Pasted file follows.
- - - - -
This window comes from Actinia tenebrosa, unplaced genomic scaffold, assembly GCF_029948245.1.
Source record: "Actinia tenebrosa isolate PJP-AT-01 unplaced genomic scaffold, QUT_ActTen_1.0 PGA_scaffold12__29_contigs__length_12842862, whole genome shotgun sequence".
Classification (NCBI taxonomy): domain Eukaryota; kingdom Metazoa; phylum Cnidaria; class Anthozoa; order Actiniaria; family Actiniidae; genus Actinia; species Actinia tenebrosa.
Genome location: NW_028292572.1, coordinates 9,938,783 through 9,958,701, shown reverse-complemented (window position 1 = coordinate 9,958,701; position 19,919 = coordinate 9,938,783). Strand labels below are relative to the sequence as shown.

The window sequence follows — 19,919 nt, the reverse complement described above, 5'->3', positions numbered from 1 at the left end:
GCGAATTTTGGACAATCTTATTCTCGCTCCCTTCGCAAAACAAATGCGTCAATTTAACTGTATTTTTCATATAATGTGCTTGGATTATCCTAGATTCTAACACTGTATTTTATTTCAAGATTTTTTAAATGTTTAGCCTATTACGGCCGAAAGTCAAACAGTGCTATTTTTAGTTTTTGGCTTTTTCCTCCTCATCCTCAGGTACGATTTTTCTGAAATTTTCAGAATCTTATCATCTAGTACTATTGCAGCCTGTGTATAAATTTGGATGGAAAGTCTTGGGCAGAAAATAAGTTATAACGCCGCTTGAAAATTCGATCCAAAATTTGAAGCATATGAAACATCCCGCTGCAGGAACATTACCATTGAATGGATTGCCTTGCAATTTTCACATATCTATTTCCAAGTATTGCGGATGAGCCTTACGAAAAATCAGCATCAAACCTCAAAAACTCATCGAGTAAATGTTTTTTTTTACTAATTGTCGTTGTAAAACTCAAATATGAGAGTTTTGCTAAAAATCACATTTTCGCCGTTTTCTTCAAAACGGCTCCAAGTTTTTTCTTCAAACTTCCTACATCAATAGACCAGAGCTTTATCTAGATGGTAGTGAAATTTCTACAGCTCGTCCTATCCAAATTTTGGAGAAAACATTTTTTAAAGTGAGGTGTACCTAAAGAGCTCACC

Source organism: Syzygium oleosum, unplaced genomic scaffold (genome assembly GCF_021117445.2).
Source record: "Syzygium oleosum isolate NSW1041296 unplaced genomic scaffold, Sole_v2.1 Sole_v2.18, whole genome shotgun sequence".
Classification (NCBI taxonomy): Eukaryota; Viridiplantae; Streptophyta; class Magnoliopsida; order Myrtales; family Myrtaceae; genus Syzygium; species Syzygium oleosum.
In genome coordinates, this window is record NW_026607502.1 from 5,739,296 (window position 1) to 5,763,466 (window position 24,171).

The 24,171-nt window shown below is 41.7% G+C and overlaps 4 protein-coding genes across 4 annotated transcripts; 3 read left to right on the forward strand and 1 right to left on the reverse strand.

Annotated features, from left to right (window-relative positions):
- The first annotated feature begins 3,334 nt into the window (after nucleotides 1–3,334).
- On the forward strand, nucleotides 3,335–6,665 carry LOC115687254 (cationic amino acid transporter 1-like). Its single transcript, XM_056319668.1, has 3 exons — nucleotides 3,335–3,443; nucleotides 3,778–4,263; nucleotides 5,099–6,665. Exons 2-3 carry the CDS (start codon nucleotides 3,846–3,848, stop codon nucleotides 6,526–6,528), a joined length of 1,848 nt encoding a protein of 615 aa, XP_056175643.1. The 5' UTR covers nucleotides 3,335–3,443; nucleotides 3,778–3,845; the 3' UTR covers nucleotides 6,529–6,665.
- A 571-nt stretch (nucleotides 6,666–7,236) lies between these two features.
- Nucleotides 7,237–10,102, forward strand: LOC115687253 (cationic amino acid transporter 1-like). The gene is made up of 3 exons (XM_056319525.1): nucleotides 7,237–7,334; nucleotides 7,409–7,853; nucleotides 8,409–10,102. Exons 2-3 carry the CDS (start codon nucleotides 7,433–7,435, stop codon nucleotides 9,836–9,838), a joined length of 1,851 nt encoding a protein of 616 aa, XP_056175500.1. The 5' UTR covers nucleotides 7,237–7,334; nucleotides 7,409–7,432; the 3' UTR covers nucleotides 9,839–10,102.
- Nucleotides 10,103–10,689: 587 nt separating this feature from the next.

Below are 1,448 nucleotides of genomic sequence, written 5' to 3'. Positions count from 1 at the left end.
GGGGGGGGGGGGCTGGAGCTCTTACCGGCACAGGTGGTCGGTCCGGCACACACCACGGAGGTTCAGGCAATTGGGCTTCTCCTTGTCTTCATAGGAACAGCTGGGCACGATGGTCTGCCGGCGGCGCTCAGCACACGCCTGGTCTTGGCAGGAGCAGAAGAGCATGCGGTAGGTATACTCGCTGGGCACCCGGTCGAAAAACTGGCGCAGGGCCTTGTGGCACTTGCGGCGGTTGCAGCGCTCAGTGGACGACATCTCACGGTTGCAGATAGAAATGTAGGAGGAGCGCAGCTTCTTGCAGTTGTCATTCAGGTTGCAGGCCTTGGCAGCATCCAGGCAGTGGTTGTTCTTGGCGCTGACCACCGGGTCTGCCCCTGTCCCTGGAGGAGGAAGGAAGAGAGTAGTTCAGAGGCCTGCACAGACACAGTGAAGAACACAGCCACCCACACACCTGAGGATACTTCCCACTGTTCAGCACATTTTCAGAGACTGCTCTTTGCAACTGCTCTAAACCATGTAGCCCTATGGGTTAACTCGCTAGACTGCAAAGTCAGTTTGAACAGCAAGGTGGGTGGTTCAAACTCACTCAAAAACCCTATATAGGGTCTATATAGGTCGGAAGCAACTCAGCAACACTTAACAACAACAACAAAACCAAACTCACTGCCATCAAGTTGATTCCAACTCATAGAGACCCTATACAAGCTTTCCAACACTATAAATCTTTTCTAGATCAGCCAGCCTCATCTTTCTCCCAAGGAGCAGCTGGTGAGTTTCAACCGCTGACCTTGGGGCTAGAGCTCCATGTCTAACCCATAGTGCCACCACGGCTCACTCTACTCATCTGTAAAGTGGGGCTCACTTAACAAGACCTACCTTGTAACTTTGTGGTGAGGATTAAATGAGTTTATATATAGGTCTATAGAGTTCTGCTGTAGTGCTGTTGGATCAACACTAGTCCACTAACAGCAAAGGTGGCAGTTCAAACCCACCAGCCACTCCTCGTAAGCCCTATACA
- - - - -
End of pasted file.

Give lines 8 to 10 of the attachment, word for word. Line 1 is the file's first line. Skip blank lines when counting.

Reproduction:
Source record: "Syzygium oleosum isolate NSW1041296 unplaced genomic scaffold, Sole_v2.1 Sole_v2.18, whole genome shotgun sequence".
Classification (NCBI taxonomy): Eukaryota; Viridiplantae; Streptophyta; class Magnoliopsida; order Myrtales; family Myrtaceae; genus Syzygium; species Syzygium oleosum.
In genome coordinates, this window is record NW_026607502.1 from 5,739,296 (window position 1) to 5,763,466 (window position 24,171).